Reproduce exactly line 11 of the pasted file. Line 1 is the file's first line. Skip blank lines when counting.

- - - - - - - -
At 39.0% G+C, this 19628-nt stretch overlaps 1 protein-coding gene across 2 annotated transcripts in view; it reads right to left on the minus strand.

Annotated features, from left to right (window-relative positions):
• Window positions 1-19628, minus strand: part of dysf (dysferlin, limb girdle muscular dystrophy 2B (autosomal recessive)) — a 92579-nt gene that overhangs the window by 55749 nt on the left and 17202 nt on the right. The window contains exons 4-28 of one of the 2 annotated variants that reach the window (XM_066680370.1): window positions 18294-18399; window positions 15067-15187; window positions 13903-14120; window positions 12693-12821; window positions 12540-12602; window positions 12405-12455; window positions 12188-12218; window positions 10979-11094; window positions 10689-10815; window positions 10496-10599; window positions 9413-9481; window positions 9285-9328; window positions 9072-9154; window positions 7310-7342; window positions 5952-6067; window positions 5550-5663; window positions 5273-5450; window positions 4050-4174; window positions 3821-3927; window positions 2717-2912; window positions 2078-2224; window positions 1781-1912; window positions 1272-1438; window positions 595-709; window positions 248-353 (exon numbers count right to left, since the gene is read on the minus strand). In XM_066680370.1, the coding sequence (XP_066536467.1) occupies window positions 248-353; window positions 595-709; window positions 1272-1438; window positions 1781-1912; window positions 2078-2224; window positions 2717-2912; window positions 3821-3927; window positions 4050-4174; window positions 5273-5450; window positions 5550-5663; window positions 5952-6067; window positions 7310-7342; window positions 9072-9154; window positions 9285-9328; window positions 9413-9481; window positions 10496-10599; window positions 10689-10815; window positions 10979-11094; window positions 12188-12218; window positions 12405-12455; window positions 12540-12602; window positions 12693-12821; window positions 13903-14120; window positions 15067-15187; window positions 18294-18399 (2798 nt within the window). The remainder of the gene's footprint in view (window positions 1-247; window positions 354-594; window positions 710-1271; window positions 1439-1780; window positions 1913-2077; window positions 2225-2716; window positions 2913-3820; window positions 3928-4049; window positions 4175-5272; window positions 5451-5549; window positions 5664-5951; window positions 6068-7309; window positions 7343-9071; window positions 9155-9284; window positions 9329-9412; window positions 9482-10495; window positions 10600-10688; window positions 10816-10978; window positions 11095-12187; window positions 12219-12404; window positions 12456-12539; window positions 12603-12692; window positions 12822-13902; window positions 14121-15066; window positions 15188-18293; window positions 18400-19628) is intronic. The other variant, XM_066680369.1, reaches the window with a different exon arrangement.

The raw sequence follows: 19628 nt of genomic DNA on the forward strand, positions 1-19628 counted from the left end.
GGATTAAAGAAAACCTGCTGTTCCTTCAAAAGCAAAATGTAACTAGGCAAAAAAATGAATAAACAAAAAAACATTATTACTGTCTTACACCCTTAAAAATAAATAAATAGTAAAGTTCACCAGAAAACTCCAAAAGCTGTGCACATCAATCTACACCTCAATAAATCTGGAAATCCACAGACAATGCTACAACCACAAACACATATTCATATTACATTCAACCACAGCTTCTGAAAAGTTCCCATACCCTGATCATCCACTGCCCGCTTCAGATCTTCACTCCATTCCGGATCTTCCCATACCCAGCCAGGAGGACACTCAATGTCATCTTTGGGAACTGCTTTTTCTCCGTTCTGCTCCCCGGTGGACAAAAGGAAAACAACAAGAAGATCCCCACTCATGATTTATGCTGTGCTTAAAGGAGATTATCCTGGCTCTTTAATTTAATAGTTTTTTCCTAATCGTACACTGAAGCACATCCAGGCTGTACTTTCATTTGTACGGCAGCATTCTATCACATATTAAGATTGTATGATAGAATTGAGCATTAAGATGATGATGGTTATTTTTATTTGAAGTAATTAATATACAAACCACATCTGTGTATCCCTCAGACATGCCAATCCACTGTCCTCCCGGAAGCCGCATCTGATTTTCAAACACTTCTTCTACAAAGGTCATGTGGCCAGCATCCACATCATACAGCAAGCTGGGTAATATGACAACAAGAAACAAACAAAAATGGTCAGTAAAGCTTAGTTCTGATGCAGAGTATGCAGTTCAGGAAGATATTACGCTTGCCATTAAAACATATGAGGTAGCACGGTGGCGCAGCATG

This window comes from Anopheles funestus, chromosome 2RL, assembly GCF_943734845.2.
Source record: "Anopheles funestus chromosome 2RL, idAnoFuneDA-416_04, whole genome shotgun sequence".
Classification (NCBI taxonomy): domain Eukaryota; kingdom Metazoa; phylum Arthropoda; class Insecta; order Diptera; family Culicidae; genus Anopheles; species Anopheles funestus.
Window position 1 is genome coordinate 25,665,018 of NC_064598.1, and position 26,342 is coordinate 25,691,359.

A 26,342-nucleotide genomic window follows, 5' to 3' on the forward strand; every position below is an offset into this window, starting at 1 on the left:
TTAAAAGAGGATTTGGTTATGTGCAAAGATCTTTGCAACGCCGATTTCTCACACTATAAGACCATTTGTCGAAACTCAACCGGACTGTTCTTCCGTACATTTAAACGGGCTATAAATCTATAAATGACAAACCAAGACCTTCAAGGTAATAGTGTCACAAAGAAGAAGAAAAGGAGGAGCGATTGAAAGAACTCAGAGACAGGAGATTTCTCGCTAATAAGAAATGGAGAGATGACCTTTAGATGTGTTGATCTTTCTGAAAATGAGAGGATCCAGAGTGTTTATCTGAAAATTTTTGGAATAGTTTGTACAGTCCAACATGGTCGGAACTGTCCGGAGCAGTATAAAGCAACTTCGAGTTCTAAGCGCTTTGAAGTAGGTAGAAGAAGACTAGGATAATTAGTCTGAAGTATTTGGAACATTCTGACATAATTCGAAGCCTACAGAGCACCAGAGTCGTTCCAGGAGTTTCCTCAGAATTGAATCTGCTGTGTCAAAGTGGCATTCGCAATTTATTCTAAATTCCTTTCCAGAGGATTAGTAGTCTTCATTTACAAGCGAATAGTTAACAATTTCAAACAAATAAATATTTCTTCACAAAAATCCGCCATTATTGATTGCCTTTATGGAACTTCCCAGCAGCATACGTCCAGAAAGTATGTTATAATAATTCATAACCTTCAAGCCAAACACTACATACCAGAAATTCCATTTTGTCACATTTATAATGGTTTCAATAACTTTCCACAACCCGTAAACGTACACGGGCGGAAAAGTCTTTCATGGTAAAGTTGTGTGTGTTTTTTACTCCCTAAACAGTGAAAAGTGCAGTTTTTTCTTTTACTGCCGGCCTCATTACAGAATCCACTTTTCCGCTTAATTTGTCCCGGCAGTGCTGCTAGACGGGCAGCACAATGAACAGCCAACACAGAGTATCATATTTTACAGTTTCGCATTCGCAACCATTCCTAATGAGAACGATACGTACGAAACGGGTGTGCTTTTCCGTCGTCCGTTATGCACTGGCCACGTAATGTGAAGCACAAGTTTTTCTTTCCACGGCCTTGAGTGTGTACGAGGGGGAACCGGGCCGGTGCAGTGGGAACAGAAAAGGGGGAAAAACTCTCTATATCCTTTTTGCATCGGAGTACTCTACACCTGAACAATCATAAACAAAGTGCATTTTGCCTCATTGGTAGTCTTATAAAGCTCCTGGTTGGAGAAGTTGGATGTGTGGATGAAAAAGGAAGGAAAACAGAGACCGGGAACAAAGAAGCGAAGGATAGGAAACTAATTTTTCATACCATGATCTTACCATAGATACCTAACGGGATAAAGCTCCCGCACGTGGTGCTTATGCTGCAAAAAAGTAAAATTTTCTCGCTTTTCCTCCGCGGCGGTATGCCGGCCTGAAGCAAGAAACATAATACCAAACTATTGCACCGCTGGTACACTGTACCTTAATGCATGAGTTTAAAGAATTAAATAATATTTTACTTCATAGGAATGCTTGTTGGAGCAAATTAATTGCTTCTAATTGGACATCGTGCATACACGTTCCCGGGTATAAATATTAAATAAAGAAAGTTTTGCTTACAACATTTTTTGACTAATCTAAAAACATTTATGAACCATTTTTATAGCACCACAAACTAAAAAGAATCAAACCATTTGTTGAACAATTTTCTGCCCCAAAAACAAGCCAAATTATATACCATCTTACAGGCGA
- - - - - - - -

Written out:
TTAAAAGAGGATTTGGTTATGTGCAAAGATCTTTGCAACGCCGATTTCTCACACTATAAGACCATTTGTCGAAACTCAACCGGACTGTTCTTCCGTACATTTAAACGGGCTATAAATCTATAAATGACAAACCAAGACCTTCAAGGTAATAGTGTCACAAAGAAGAAGAAAAGGAGGAGCGATTGAAAGAACTCAGAGACAGGAGATTTCTCGCTAATAAGAAATGGAGAGATGACCTTTAGATGTGTTGATCTTTCTGAAAATGAGAGGATCCAGAGTGTTTATCTGAAAATTTTTGGAATAGTTTGTACAGTCCAACATGGTCGGAACTGTCCGGAGCAGTATAAAGCAACTTCGAGTTCTAAGCGCTTTGAAGTAGGTAGAAGAAGACTAGGATAATTAGTCTGAAGTATTTGGAACATTCTGACATAATTCGAAGCCTACAGAGCACCAGAGTCGTTCCAGGAGTTTCCTCAGAATTGAATCTGCTGTGTCAAAGTGGCATTCGCAATTTATTCTAAATTCCTTTCCAGAGGATTAGTAGTCTTCATTTACAAGCGAATAGTTAACAATTTCAAACAAATAAATATTTCTTCACAAAAATCCGCCATTATTGATTGCCTTTATGGAACTTCCCAGCAGCATACGTCCAGAAAGTATGTTATAATAATTCATAACCTTCAAGCCAAACACTACATACCAGAAATTCCATTTTGTCACATTTATAATGGTTTCAATAACTTTCCACAACCCGTAAACGTACACGGGCGGAAAAGTCTTTCATGGTAAAGTTGTGTGTGTTTTTTACTCCCTAAACAGTGAAAAGTGCAGTTTTTTCTTTTACTGCCGGCCTCATTACAGAATCCACTTTTCCGCTTAATTTGTCCCGGCAGTGCTGCTAGACGGGCAGCACAATGAACAGCCAACACAGAGTATCATATTTTACAGTTTCGCATTCGCAACCATTCCTAATGAGAACGATACGTACGAAACGGGTGTGCTTTTCCGTCGTCCGTTATGCACTGGCCACGTAATGTGAAGCACAAGTTTTTCTTTCCACGGCCTTGAGTGTGTACGAGGGGGAACCGGGCCGGTGCAGTGGGAACAGAAAAGGGGGAAAAACTCTCTATATCCTTTTTGCATCGGAGTACTCTACACCTGAACAATCATAAACAAAGTGCATTTTGCCTCATTGGTAGTCTTATAAAGCTCCTGGTTGGAGAAGTTGGATGTGTGGATGAAAAAGGAAGGAAAACAGAGACCGGGAACAAAGAAGCGAAGGATAGGAAACTAATTTTTCATACCATGATCTTACCATAGATACCTAACGGGATAAAGCTCCCGCACGTGGTGCTTATGCTGCAAAAAAGTAAAATTTTCTCGCTTTTCCTCCGCGGCGGTATGCCGGCCTGAAGCAAGAAACATAATACCAAACTATTGCACCGCTGGTACACTGTACCTTAATGCATGAGTTTAAAGAATTAAATAATATTTTACTTCATAGGAATGCTTGTTGGAGCAAATTAATTGCTTCTAATTGGACATCGTGCATACACGTTCCCGGGTATAAATATTAAATAAAGAAAGTTTTGCTTACAACATTTTTTGACTAATCTAAAAACATTTATGAACCATTTTTATAGCACCACAAACTAAAAAGAATCAAACCATTTGTTGAACAATTTTCTGCCCCAAAAACAAGCCAAATTATATACCATCTTACAGGCGA